We questioned all this as part of the web project's goals and asked Gaia Host, our worldly web host to do some number crunching for us which follows, pretty much entirely un-edited...

Web hosting figures

This information has been prepared by Charles Uchu Strader, a worker-owner at GAIA Host Collective.  

Last Updated: April 9, 2010

All feedback is welcome as the impact of technology is wide-ranging, seen and unseen, and fast evolving.  At it's core the mined materials needed for technology have expanded over time and many are going through their own peak.  This analysis works to expand the awareness of technology impact from one just of energy consumption during use, but of whole environment impact from mining to disposal & recycling.

This analysis also works to convert energy use to a "page view" metric (a single link to a web site application).  The numbers we are using for our systems are cases where the amount of traffic at average peak periods is about half of what the servers can handle for optimum response.  A site with less traffic on a similar server would result in an increase of energy usage per page view.

GAIA Host Energy Usage:

108,000 watt hours per month (our standard Tier 2 server) = 2,000,000 page views of a heavy web application (such as Drupal or WordPress) with thousands of pages of content and comments

  • 1 page view = 0.054 watt hours = 0.000054 kilowatt hours

We double that to take into account ancillary datacenter networking, backup power, computer systems used for management, and the efficient cooling systems in our datacenters. Resulting in:

  • 1 page view = ~0.000108 kilowatt hours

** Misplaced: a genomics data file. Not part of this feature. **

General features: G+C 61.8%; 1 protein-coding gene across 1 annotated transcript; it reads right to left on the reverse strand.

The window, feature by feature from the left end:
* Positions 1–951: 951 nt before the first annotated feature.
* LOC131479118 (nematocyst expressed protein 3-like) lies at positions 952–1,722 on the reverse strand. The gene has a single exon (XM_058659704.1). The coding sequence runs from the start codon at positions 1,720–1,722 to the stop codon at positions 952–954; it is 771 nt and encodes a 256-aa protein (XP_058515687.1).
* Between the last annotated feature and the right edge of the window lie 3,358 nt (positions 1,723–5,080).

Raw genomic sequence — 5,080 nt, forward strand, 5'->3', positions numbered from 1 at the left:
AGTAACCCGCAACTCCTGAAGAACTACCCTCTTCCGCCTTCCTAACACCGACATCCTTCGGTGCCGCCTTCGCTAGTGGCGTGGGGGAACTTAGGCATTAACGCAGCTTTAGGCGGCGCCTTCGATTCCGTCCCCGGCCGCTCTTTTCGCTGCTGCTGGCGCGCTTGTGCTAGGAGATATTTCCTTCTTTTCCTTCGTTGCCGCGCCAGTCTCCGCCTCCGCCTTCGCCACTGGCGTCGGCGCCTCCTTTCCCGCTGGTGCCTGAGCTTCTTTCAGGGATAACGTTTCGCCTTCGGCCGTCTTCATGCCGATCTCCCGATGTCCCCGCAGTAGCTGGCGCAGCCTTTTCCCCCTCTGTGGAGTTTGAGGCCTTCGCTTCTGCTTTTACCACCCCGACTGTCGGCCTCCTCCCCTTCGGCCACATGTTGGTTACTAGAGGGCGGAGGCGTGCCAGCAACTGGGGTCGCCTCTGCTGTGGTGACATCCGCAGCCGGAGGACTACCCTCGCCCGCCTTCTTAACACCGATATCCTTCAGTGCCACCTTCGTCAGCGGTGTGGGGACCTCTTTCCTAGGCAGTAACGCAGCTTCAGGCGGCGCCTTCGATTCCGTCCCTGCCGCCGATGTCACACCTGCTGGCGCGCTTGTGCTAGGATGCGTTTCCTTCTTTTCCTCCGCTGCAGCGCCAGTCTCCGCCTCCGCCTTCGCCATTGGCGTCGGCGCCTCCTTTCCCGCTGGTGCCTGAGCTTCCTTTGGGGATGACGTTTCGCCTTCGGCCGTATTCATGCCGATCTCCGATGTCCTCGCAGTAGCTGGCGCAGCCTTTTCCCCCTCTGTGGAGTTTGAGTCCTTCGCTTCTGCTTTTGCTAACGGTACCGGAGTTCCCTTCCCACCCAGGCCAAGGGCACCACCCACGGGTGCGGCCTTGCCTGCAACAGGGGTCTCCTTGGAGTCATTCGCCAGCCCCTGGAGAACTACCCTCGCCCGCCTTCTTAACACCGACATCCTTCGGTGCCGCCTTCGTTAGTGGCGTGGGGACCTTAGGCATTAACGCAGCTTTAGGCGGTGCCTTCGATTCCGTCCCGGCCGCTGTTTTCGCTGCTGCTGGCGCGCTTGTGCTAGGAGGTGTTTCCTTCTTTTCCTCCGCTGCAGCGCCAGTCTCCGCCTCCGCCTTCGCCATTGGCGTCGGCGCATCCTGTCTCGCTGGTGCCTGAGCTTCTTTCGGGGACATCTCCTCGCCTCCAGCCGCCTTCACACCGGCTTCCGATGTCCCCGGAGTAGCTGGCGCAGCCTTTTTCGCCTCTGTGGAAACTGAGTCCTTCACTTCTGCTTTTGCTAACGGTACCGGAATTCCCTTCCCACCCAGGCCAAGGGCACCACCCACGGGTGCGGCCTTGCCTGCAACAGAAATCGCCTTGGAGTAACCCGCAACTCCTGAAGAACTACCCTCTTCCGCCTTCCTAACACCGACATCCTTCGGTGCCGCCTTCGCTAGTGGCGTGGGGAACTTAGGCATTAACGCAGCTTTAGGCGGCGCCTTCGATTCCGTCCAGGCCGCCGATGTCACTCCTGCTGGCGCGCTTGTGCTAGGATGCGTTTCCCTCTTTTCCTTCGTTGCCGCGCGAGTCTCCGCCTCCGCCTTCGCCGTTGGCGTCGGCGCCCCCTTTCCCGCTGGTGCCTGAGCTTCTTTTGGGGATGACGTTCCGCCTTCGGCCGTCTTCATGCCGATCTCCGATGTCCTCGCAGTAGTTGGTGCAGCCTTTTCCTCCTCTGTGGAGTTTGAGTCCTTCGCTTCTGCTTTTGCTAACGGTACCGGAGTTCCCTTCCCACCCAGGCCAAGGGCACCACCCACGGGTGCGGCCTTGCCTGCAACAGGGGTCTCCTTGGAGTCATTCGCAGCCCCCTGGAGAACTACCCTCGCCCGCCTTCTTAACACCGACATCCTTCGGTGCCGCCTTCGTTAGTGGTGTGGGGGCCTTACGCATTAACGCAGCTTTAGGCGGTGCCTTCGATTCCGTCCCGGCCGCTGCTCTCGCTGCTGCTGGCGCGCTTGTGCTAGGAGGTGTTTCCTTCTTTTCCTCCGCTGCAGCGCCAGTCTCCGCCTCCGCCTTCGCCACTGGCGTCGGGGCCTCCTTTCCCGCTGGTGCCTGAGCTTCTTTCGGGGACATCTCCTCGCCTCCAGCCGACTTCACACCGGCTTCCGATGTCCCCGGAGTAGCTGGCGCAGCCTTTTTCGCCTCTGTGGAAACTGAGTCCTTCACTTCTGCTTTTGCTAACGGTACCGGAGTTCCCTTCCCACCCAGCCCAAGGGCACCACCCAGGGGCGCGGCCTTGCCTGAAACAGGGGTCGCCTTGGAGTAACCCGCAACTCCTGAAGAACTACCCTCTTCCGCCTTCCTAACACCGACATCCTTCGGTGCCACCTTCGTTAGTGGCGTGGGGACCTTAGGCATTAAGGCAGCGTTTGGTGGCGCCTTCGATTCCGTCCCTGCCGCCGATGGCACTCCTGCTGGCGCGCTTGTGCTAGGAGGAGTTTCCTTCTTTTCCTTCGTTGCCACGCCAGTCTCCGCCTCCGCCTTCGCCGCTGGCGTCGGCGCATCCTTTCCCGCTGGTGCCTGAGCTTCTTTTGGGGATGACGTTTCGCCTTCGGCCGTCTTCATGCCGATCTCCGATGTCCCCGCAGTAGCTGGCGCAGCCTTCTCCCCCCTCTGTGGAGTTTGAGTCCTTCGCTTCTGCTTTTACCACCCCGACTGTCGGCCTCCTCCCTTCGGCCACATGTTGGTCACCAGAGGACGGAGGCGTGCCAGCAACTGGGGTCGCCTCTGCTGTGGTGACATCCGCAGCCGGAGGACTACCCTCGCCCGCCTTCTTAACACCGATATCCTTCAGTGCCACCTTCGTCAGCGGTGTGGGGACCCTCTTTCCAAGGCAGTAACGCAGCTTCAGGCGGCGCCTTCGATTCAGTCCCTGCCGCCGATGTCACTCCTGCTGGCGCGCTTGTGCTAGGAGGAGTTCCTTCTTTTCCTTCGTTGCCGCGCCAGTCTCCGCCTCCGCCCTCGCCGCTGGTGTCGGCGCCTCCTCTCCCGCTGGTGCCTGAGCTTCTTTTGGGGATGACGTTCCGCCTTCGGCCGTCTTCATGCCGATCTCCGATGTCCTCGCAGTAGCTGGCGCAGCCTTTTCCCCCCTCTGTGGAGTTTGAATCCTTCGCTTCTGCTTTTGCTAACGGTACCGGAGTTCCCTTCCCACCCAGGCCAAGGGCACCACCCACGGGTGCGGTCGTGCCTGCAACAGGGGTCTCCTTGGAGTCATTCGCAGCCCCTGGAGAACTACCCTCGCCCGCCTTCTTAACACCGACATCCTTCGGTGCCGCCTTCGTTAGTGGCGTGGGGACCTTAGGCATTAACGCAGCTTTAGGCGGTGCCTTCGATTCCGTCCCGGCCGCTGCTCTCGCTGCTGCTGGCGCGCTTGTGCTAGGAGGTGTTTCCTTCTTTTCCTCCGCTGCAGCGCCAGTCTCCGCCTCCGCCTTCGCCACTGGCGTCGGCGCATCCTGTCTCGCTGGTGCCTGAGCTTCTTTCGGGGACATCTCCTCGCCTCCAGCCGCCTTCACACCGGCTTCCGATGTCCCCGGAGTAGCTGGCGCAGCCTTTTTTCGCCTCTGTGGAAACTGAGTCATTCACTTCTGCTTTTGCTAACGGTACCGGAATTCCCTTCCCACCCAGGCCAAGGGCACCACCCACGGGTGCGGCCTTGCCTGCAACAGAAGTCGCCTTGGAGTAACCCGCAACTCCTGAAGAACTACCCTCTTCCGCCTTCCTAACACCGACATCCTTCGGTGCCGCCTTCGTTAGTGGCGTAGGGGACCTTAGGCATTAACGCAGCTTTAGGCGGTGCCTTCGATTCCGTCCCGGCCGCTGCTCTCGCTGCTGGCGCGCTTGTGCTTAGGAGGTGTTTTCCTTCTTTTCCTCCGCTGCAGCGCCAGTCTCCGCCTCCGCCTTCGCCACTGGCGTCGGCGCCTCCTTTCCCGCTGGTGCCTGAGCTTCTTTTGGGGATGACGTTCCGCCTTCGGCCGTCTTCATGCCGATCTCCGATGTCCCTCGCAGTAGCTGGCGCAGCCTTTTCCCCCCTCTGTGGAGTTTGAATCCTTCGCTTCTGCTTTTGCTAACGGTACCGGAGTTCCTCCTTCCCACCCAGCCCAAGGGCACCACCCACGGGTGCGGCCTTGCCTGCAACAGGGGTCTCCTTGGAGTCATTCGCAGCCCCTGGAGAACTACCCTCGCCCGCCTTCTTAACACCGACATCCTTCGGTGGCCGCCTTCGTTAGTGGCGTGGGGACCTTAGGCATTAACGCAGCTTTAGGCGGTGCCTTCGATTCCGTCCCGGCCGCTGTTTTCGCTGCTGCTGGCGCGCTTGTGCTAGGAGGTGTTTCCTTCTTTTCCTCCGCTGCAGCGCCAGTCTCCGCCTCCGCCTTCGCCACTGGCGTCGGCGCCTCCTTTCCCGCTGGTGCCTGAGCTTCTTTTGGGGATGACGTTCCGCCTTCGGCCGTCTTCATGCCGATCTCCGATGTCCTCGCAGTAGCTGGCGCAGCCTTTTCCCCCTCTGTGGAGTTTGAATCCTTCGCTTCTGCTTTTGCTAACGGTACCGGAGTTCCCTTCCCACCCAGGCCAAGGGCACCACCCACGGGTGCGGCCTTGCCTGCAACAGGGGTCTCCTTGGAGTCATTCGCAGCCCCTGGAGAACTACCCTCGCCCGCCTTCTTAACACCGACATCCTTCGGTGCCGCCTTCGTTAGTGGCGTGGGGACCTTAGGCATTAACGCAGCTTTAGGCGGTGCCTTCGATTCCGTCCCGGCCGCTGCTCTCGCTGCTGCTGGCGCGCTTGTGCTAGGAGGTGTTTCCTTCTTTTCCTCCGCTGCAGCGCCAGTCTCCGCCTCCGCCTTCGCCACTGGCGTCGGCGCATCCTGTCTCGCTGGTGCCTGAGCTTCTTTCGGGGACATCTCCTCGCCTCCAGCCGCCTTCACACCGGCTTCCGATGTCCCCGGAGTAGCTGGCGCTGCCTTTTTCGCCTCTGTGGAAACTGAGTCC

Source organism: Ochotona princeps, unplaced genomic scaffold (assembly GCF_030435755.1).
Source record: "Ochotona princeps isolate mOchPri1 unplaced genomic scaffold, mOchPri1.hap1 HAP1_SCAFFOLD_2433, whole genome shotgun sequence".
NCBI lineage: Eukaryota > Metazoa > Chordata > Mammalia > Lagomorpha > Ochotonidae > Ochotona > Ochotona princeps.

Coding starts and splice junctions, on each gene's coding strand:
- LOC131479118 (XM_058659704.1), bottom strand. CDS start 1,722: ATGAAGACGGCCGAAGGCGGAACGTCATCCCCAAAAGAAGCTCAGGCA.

Quick Comparison to Published Google Energy Usage

Well that's not the whole energy usage picture!  What about you, the reader?

Just using the "internet datacenter" power usage, does not take into account the whole energy use picture, the parts below are more significant and often totally ignored:

Individual Energy Use: Most of the total power used during when an individual is browsing the Internet is coming from the user's computer...which could vary anywhere from another 0.0008 kilowatt hours to 0.008 kilowatt hours.  (That energy use is from 2.5 to 74 times more energy use than the datacenter, depending on the type of device being used, how long you spend reading the page you requested from the Internet)

You need to think about the energy used to produce the computer too!

Embodied Energy Use: There is the embodied energy in the computer itself. Both on the datacenter side and on the user side.  Studies of this vary widely from 1000 kWh to 2500 kWh for the production process of a typical computer (Studies done by Industry (lower numbers), EU, and UN).  

This is where lifecycle becomes important:

Numbers below presume 8 hours per day use for user computer and the higher production energy number.

  • Three Year Life Cycle = ~ 0.004 kWh per minute of use (given 8 hours per day of use)
  • Six Year Life Cycle = ~ 0.002 kWh per minute of use  (given 8 hours per day of use)

In both cases above you'll notice that embodied energy of the computer can be considerably more than the combined live energy use by your individual computer and the internet server you accessed. In some cases live energy use of your computer can be higher than embodied energy, usually when the computer being used has very high energy consumption (like super-sized desktop tower with huge monitor).

For GAIA Host we strive for six year use lifecycles (The industry recommendation is 6 years to globally save energy based on improved IT efficiencies, while Industry heavily markets for use life cycles of 2-3 years.). We've actually been able to keep some hardware in play longer than that, up to 9 years as of 2010.  

So the embodied energy use for our systems per page view would be another:

  • ~ 0.00003 kWh per page view of embodied energy (given 24/7 operation)

So the real total per page view, using high numbers for users:

  • 0.000108 kWh - datacenter energy use (average loaded server with web application)
  • 0.008 kWh - user computer energy use (high end)
  • 0.004 kWh - user embodied energy use (3 year use)
  • 0.00003 kWh - server embodied energy use (6 year cycle)

Equating to a total of: 

  • 0.0120408 kWh per page view

Not done yet, that was just Energy Use, what about Environmental Degradation?